The Golden Age

by Gore Vidal

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The cast of characters in this novel is practically endless. The list is comprised of both real-life and fictional participants, including Gore Vidal himself, who makes an appearance at a party thrown by Peggy Guggenheim. Historical figures are brought into fictional being and no doubt enriched by Vidal's experiences meeting the denizens of Washington through his grandfather, Senator Thomas P. Gore. The two main characters of the novel, Caroline and Peter, are fictional, but most everyone with whom they interact are historical figures. The interaction that Vidal presents between real-life and make-believe allows him to play with history and fill in all the juicy bits that we always imagined were there, but which are left out of the history books.

Caroline, a former movie star and a former publisher, allows Vidal to look at both worlds, Hollywood and Washington, with ease. Equally at home in the White House as she is in the very luxurious Beverly Hills Hotel, formerly a participant in both spheres, and now an outside observer by choice, she provides an interesting outlook on the power plays that go on around her. She is more at home in France than in America and while she is forced to remain in the U.S. because of the war, she makes the most of her status as an outsider allowed on the inside of the circle of power. As she moves through the sometimes dangerous waters of Washington and its rumor mill, her age becomes her guide. She holds her emotions and feelings in check, playing the game artfully, perhaps because she no longer needs to play it; it is only for her own amusement that she is even present. She is witty and wry, offering silent commentary for the drama that goes on around her. She pleases herself with her uncompromised view of the very compromising life of Washington politics. She takes everything in stride, including death and despair, and only occasionally breaks down, and only within her own mind. She seems to have the sanity that is sometimes lacking in those around her. She is the voice of reason, which is sometimes ignored, as when Blaise wishes to put his daughter Enid in a sanitarium so his son-in-law can have a clear path into politics. Caroline is true to her feelings. She does not pretend to like her daughter; she in fact, openly despises her, most especially (and perhaps most understandably), when Emma marries Caroline's ex-lover, Timothy Farrell. The strained mother-daughter relationship between Caroline and Emma seems to typify most parent-child relationships in this novel: Blaise feels closest to and enjoys the company of his son-in-law more than his own son or daughter; Enid has a child that is cared for mainly by a nurse; and Caroline seems most at home with her nephew, Peter.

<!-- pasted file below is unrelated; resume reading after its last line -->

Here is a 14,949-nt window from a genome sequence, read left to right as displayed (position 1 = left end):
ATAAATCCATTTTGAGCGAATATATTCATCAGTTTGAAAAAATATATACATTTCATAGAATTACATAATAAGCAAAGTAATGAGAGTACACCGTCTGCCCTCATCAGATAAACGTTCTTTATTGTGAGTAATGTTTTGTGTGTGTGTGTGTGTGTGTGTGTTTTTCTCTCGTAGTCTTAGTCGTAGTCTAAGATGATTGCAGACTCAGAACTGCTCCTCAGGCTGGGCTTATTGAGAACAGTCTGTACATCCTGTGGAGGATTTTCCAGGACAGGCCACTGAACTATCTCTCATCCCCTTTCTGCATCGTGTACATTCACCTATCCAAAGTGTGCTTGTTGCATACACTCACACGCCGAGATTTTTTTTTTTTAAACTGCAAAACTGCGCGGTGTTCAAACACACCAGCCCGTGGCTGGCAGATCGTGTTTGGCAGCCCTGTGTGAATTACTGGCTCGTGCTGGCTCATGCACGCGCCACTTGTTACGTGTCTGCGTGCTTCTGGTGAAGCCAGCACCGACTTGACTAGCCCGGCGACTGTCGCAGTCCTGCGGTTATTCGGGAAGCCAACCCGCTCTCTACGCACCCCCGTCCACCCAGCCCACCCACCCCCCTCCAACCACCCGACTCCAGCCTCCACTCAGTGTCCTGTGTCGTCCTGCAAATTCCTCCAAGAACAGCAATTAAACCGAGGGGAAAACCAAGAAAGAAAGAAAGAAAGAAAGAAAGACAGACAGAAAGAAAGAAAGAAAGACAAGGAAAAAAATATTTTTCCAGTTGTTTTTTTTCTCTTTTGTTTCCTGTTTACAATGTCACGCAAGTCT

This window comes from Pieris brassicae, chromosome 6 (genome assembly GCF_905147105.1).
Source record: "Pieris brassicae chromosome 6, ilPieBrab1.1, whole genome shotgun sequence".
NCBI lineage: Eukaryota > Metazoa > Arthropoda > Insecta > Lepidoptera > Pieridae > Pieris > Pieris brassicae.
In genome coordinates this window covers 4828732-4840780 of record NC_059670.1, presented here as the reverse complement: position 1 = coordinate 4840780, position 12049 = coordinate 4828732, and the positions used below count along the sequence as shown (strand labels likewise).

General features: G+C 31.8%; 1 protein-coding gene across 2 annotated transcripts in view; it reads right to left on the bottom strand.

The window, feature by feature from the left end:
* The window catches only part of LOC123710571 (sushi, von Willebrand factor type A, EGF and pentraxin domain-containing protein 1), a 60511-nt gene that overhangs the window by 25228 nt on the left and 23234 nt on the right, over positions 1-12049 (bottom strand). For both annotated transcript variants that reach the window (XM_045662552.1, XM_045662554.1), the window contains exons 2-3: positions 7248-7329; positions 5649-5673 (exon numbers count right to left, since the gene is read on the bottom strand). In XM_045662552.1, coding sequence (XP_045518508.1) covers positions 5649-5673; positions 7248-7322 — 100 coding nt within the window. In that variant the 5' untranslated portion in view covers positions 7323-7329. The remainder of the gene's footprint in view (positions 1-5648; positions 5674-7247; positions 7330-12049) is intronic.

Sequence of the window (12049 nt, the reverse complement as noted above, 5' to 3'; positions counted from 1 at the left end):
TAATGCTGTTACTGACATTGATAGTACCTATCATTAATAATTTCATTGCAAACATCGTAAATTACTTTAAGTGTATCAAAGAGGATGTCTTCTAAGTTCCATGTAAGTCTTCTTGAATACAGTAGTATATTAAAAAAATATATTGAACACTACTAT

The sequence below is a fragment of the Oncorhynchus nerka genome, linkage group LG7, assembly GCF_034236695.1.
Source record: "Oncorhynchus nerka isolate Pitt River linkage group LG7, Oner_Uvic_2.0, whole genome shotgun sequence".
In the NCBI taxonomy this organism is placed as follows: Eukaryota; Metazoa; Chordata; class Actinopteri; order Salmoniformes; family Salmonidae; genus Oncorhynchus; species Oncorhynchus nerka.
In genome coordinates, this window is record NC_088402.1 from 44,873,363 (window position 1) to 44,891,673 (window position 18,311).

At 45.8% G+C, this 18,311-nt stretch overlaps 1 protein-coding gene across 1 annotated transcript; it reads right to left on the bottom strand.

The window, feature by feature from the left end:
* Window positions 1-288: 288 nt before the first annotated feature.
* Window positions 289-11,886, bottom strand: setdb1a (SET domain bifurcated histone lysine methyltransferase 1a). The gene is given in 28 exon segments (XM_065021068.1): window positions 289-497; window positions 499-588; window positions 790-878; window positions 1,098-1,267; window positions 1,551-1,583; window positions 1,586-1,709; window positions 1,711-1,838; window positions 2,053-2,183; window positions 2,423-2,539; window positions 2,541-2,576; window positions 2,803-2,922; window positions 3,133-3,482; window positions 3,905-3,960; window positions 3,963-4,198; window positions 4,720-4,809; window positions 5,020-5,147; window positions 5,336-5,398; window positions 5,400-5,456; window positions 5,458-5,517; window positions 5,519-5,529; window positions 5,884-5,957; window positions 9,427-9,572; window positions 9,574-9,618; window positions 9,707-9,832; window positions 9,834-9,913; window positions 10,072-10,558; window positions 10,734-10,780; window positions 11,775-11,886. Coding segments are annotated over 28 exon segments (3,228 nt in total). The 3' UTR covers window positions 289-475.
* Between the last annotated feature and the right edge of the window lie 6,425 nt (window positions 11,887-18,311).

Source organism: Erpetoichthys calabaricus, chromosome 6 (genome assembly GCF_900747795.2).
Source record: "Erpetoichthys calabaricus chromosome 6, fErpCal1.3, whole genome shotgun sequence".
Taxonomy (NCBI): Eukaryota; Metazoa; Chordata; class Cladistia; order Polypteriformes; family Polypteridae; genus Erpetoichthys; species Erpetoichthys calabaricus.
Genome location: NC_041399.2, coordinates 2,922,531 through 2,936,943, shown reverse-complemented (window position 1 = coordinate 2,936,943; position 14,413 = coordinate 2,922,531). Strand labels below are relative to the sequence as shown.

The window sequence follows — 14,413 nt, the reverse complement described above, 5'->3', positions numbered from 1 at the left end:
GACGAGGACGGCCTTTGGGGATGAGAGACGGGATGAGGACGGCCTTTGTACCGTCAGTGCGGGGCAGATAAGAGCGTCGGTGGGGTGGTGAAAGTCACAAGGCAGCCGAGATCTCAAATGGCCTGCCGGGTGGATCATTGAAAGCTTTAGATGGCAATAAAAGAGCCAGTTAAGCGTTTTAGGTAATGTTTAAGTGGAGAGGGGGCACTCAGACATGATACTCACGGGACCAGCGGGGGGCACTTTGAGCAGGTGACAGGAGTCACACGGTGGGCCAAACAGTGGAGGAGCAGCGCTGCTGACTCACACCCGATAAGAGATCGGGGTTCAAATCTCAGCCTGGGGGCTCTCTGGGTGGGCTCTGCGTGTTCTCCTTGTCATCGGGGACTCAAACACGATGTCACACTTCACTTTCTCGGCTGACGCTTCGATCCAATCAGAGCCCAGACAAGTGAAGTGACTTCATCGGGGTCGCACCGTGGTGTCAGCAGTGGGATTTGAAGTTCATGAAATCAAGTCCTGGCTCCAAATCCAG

Peter is a kindred spirit to Caroline. He, too, is inside the circle of power because he is the son of the wealthy and powerful (within the publishing world, at least) Blaise Sanford. But his heart lies outside the world of greed and the desire to be on Capitol Hill. This is evidenced by his publication of a leftist newspaper after the war, which of course, puts him on the list of suspicious characters issued by the Federal Bureau of Investigation. It is his newspaper, The American Ideal, that Peter feels most connected to, and it is because of this paper that he continually refuses his father's offers to take over the Tribune. He is independently minded and a conscious observer of the interplay between characters around him. In the second half of...

(This entire section contains 737 words.)

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the book, he becomes intensely interested in the concept of an "American Ideal" and goes searching for it. One of the places in which he believes he might have found something close to the American Ideal is New York where he meets the likes of Ferdinand Leger, Tennessee Williams, and Leonard Bernstein. It is here that Peter begins to discover the younger artists and thinkers who are looking to change the shape of American culture after its stagnation during the war. Peter, at this point, seems to join this group, with people like Vidal himself, who find they are seeking a new voice as the generation maturing after the war. By juxtaposing his young self in print with his older self as author, Vidal creates a continuity that one could take as a kind of optimism.